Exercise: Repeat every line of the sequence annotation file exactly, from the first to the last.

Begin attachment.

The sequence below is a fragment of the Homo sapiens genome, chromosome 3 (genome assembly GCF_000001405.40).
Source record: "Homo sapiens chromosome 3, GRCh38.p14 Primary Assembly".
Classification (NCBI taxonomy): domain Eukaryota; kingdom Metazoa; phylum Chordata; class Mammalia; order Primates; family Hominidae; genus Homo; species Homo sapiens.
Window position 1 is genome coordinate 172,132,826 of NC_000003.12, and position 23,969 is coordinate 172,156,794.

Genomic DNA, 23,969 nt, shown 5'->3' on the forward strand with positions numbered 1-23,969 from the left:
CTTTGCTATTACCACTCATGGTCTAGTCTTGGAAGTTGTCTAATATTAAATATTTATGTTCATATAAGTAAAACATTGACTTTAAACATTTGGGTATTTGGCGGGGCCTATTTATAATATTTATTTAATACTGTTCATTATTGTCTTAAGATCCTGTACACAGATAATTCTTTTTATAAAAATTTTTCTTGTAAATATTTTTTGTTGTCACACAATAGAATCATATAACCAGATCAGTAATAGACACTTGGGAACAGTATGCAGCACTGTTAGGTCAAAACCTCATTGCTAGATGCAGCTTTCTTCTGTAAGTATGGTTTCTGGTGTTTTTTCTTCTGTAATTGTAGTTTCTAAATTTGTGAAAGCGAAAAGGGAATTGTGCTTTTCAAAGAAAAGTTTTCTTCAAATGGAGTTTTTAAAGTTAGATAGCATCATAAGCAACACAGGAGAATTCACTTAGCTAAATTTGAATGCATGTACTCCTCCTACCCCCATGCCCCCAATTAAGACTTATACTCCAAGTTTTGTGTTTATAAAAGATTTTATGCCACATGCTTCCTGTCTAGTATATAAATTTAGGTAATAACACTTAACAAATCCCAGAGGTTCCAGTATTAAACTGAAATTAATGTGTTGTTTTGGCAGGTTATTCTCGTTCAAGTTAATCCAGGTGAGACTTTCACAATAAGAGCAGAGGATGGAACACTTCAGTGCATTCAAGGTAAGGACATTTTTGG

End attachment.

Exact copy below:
The sequence below is a fragment of the Homo sapiens genome, chromosome 3 (genome assembly GCF_000001405.40).
Source record: "Homo sapiens chromosome 3, GRCh38.p14 Primary Assembly".
Classification (NCBI taxonomy): domain Eukaryota; kingdom Metazoa; phylum Chordata; class Mammalia; order Primates; family Hominidae; genus Homo; species Homo sapiens.
Window position 1 is genome coordinate 172,132,826 of NC_000003.12, and position 23,969 is coordinate 172,156,794.

Genomic DNA, 23,969 nt, shown 5'->3' on the forward strand with positions numbered 1-23,969 from the left:
CTTTGCTATTACCACTCATGGTCTAGTCTTGGAAGTTGTCTAATATTAAATATTTATGTTCATATAAGTAAAACATTGACTTTAAACATTTGGGTATTTGGCGGGGCCTATTTATAATATTTATTTAATACTGTTCATTATTGTCTTAAGATCCTGTACACAGATAATTCTTTTTATAAAAATTTTTCTTGTAAATATTTTTTGTTGTCACACAATAGAATCATATAACCAGATCAGTAATAGACACTTGGGAACAGTATGCAGCACTGTTAGGTCAAAACCTCATTGCTAGATGCAGCTTTCTTCTGTAAGTATGGTTTCTGGTGTTTTTTCTTCTGTAATTGTAGTTTCTAAATTTGTGAAAGCGAAAAGGGAATTGTGCTTTTCAAAGAAAAGTTTTCTTCAAATGGAGTTTTTAAAGTTAGATAGCATCATAAGCAACACAGGAGAATTCACTTAGCTAAATTTGAATGCATGTACTCCTCCTACCCCCATGCCCCCAATTAAGACTTATACTCCAAGTTTTGTGTTTATAAAAGATTTTATGCCACATGCTTCCTGTCTAGTATATAAATTTAGGTAATAACACTTAACAAATCCCAGAGGTTCCAGTATTAAACTGAAATTAATGTGTTGTTTTGGCAGGTTATTCTCGTTCAAGTTAATCCAGGTGAGACTTTCACAATAAGAGCAGAGGATGGAACACTTCAGTGCATTCAAGGTAAGGACATTTTTGG